Although Helton’s teams have performed well enough to satisfy many schools overall, the standards at USC are sky-high — and many fans could never see Helton as anything but a stopgap or a substitute teacher, among the many dismissive descriptions lobbed at the coach.
What’s more, the school’s recent renovation of the Coliseum cost a reported $315 million, and USC risks a decline in ticket sales and alumni interest without an injection of energy into a program that seemingly requires steady drama along with overwhelming success to thrive in Los Angeles’ crowded sports landscape.
Helton has remained upbeat and loyal to USC throughout the internecine drama around his future.
“I love this university,” Helton said last month after the Trojans wrapped up their regular season by routing crosstown rival UCLA 52-35. “I love the people of this university. I love how good they’ve been to myself and my family, and especially the student athletes. It’s been going on for over a century. I’ve had a wonderful 10 years here, and I have a deep fondness for this university and the people that are inside of it.”
Helton has restored respectability and order to a program racked by chaos and misbehavior in the half-decade after the Trojans were hit with severe NCAA sanctions, providing adult leadership and keeping his players almost completely out of trouble.
USC spent the entire 2010s mostly failing to reprise its 2000s success under Pete Carroll, who won two national titles and played for a third while lifting the school back to its most glamorous heights. Former Carroll assistants Lane Kiffin and Sarkisian were both fired after vainly attempting to recapture Carroll’s magic, while Ed Orgeron only got eight games as the interim coach before his dismissal led to much greater success at LSU.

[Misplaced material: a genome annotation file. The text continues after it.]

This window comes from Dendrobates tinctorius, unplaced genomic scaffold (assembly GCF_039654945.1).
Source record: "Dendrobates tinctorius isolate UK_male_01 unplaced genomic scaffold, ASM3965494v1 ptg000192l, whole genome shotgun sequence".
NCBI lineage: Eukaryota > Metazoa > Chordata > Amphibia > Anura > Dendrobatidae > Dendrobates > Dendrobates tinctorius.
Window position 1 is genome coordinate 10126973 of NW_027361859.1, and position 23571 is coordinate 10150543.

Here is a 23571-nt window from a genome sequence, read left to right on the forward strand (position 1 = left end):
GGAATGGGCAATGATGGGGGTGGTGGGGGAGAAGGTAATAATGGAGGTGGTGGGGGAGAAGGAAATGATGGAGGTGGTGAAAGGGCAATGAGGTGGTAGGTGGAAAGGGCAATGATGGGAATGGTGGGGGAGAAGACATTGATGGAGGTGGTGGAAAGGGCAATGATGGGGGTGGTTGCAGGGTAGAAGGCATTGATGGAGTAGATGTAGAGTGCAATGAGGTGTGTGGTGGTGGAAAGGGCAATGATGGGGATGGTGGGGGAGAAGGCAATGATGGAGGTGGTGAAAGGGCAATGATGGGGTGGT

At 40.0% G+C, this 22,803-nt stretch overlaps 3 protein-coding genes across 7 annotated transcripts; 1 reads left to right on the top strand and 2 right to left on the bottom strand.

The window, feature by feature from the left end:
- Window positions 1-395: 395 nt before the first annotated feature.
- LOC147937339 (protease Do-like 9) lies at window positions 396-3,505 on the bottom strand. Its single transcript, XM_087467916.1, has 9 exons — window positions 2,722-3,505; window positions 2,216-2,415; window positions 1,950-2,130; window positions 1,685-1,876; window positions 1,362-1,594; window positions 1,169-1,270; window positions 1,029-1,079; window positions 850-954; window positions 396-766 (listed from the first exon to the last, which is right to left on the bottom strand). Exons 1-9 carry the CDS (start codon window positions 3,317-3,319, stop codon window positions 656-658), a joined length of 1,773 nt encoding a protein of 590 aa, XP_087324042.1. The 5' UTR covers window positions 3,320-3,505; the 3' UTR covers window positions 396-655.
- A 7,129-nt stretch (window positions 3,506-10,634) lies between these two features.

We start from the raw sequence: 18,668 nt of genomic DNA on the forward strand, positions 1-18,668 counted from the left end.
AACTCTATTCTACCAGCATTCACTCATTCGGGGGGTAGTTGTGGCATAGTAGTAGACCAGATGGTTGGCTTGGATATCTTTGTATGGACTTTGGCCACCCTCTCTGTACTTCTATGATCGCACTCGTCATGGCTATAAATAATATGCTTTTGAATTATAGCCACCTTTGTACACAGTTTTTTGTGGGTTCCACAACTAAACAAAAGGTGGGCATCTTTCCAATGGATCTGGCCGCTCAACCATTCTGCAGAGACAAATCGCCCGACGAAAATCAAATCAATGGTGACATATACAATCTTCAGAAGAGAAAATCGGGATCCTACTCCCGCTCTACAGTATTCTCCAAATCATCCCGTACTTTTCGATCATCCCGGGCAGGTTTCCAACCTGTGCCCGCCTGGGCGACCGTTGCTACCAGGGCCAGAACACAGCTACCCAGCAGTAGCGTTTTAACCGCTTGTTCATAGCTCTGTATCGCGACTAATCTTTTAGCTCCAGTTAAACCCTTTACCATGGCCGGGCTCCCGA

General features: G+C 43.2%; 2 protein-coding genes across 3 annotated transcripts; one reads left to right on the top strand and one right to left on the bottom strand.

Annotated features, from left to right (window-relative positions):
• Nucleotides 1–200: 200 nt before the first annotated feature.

Helton has hung on much longer than almost anyone expected when he got the job in bizarre circumstances.
Helton was brought to USC from Memphis by Kiffin to be his quarterbacks coach in 2010, and the career assistant stayed on staff through the tumult of 2013, which included Kiffin’s midseason firing. The year ended with Helton as the interim head coach for a Las Vegas Bowl victory when Orgeron abruptly left his post as interim head coach after Sarkisian was hired over him for the full-time job.
Sarkisian kept Helton on staff — and after Sarkisian was suspended and eventually fired in 2015, Helton took charge again and led USC to a South division title. He was handed the full-time job by departed athletic director Pat Haden in a decision that immediately rankled many Trojans, and his team promptly lost its two postseason games.
But Helton won 21 games in his first two full seasons in charge, highlighted by an epic 52-49 victory over Penn State in the Rose Bowl on Jan. 2, 2017. Helton’s detractors credit much of that success to Darnold, who had two outstanding seasons at USC before joining the New York Jets with the third overall pick in the 2018 draft.
The Trojans might have something special again in Kedon Slovis, who just produced one of the best seasons by a freshman quarterback in USC history after he took over in September when 2018 starter J.T. Daniels was hurt in the season opener. Helton, a longtime quarterbacks coach, identified Slovis as a top talent before many elite schools figured it out, and Slovis has made his USC coaches look smart.